What is Yin and Yang?
The Chinese definition is 'the shady side of a hill (Yin) and the sunny side of a hill (Yang)'. The implication being bright and subdued light. These things are not absolutes. The shady side of a hill is not pitch black, it contains some light and the sunny side of a hill is not pure brilliance and may contain some shade. The concept displays the mutually dependent qualities of nature. Nothing exists in isolation it is always balanced by an equal and opposite force which it cannot exist without. A good example of this principle is pedaling a bicycle. You cannot push down on both pedals at once. As you lessen the pressure on the left side you can increase the pressure on the right. Neither can you remove one side from the equation. For the right to be full the left must be empty. To fill the left you must empty the right.
How often should I practice?
Ideally Tai Chi Chuan should be practiced every day. Traditionally the best time is first thing in the morning, and there are many sound reasons to follow this tradition, however if it is not possible for you to practice first thing in the morning it's OK to practice at another time. How long you need to dedicate to your practice depends on what you want out of the art. If all you require is to maintain and improve your health twenty minutes to half an hour a day is sufficient. If, on the other hand, you wish to learn Tai Chi Chuan as a martial art you need to think in terms of an hour or two a day (perhaps morning and evening) and two or three training sessions with your teacher and/or peers a week if you want to make good progress. There are, of course, many points in between these two extremes but, basically, you get out what you put in.
What is Choy Lee Fut?
Choy Lee Fut is a Southern style fighting sytem based on techniques developed in the original Shaolin Monatery before it was destroyed - some time between 1647 and 1732. It was founded in 1836 by Master Chan Heung, and named in honour of two of his teachers Choy Fook and Lee Yau Shan - his other teacher was Chan Yuen Wu, who was a devout Buddhist, so the final character in the name of the school became Fut (Buddha).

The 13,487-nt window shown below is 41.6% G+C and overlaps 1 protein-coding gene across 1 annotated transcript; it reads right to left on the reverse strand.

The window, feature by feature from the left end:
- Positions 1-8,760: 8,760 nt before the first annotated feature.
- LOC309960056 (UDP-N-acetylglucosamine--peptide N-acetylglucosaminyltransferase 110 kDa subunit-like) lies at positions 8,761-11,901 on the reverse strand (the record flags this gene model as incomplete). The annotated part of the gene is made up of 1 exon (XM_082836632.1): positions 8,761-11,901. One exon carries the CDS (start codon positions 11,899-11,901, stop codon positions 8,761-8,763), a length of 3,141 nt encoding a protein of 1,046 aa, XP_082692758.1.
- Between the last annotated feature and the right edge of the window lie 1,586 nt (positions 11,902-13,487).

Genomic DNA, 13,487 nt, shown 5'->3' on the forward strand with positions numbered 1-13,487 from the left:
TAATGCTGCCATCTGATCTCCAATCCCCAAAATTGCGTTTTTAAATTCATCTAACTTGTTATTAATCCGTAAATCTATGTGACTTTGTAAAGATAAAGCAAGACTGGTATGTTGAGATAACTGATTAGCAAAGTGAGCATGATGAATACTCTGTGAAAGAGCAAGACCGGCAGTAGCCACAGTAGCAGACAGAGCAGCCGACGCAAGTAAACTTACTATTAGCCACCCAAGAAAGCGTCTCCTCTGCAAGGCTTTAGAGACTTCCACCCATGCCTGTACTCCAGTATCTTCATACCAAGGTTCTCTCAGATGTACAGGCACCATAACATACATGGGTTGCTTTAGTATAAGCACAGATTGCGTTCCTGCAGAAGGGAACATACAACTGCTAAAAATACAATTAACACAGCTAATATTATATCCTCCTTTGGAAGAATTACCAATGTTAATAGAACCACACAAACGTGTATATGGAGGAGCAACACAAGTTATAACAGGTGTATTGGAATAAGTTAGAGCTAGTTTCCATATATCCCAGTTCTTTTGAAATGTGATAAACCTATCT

What is Bak Hsing Choy Lee Fut?
Bak Hsing Choy Lee Fut was founded by Tam Sam (1873-1942). A student of Liu Charn, he possessed a natural ability as a fighter and a fondness for sparring and challenge matches. He travelled North and established his own school of Choy Lee Fut at the Bak Hsing Kwoon in a suburb of Canton called Siu Buk. His art became known as Bak Hsing Choy Lee Fut. 'Hsing' means family, or style, while Bak means 'North'. Bak Hsing Choy Lee Fut is a fluid martial art that makes extensive use of "dynamic stability" and very flexible footwork. It is practiced mainly in Southern China, but derives from the martial arts traditions of both North and South China.
What is Hsing-I?
Hsing-I is the oldest of the well-known internal arts of North China. The origination of the art is traditionally attributed to the Chinese national hero, and martyr, Marshal Yueh Fei (1103-1142). Hsing-I retains a heavy emphasis on methods appropriate for use on the battlefield. Today the art of Hsing-I exists in two main variants: Five Elements Hsing-I, which is based on the Five Elements of Chinese philosophy, and Twelve Animals Hsing-I, which is based on the "Hsing", or hunting and defensive characters, of wild animals. It is not uncommon to find both Five Elements boxing and Twelve Animal boxing practised in the same school.
What is Hebei Style Hsing-I?
Hebei Style Hsing-I is the branch of Hsing-I handed down from Master Guo Yun Shen (1839-1911), a student of the famous boxer Master Li Neng Ran. It has a number of dissimilar sub-styles. Guo was a prizefighter who remained undefeated throughout his career. In later life he taught many of China's most famous martial artists, including Master Wang Xiang Zhai and Master Sun Lu Tang.
What is I-Chuan (Yi Chuan)?
I-Chuan is an Internal Martial Art developed by Grand Master Wang Ziang Zhai, a student of Guo Yun Shen, and is based on the Nei Kung method Zhan Zhuang (standing like a post) - a static Internal exercise - and a system of martial training to develop martial skill, including elements of Hsing-I Chuan. It is also known as Da Cheng Chuan (Great Achievement Boxing).